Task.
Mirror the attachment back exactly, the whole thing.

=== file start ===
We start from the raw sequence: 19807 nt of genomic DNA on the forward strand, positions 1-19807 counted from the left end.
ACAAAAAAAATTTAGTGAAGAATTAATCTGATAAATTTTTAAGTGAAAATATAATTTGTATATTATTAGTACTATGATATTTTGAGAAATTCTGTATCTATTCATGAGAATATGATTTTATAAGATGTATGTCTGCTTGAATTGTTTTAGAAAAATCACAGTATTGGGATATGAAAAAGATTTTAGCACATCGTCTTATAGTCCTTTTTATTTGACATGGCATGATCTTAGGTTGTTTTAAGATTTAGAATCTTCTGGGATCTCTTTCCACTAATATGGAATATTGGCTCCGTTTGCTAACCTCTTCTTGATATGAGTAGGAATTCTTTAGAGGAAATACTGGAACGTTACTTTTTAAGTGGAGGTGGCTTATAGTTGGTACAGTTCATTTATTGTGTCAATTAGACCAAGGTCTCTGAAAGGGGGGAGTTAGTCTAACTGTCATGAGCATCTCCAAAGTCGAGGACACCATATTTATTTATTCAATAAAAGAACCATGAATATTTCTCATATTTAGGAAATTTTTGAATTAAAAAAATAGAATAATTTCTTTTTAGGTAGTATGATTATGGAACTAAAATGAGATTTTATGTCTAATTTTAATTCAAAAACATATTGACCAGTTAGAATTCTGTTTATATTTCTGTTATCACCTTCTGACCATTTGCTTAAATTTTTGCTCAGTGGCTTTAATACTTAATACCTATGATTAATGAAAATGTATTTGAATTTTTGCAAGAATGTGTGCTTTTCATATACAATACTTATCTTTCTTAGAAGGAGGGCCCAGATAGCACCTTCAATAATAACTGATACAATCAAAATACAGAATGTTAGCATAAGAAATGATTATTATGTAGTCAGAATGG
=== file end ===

We start from the raw sequence: 19807 nt of genomic DNA on the forward strand, positions 1-19807 counted from the left end.
ACAAAAAAAATTTAGTGAAGAATTAATCTGATAAATTTTTAAGTGAAAATATAATTTGTATATTATTAGTACTATGATATTTTGAGAAATTCTGTATCTATTCATGAGAATATGATTTTATAAGATGTATGTCTGCTTGAATTGTTTTAGAAAAATCACAGTATTGGGATATGAAAAAGATTTTAGCACATCGTCTTATAGTCCTTTTTATTTGACATGGCATGATCTTAGGTTGTTTTAAGATTTAGAATCTTCTGGGATCTCTTTCCACTAATATGGAATATTGGCTCCGTTTGCTAACCTCTTCTTGATATGAGTAGGAATTCTTTAGAGGAAATACTGGAACGTTACTTTTTAAGTGGAGGTGGCTTATAGTTGGTACAGTTCATTTATTGTGTCAATTAGACCAAGGTCTCTGAAAGGGGGGAGTTAGTCTAACTGTCATGAGCATCTCCAAAGTCGAGGACACCATATTTATTTATTCAATAAAAGAACCATGAATATTTCTCATATTTAGGAAATTTTTGAATTAAAAAAATAGAATAATTTCTTTTTAGGTAGTATGATTATGGAACTAAAATGAGATTTTATGTCTAATTTTAATTCAAAAACATATTGACCAGTTAGAATTCTGTTTATATTTCTGTTATCACCTTCTGACCATTTGCTTAAATTTTTGCTCAGTGGCTTTAATACTTAATACCTATGATTAATGAAAATGTATTTGAATTTTTGCAAGAATGTGTGCTTTTCATATACAATACTTATCTTTCTTAGAAGGAGGGCCCAGATAGCACCTTCAATAATAACTGATACAATCAAAATACAGAATGTTAGCATAAGAAATGATTATTATGTAGTCAGAATGG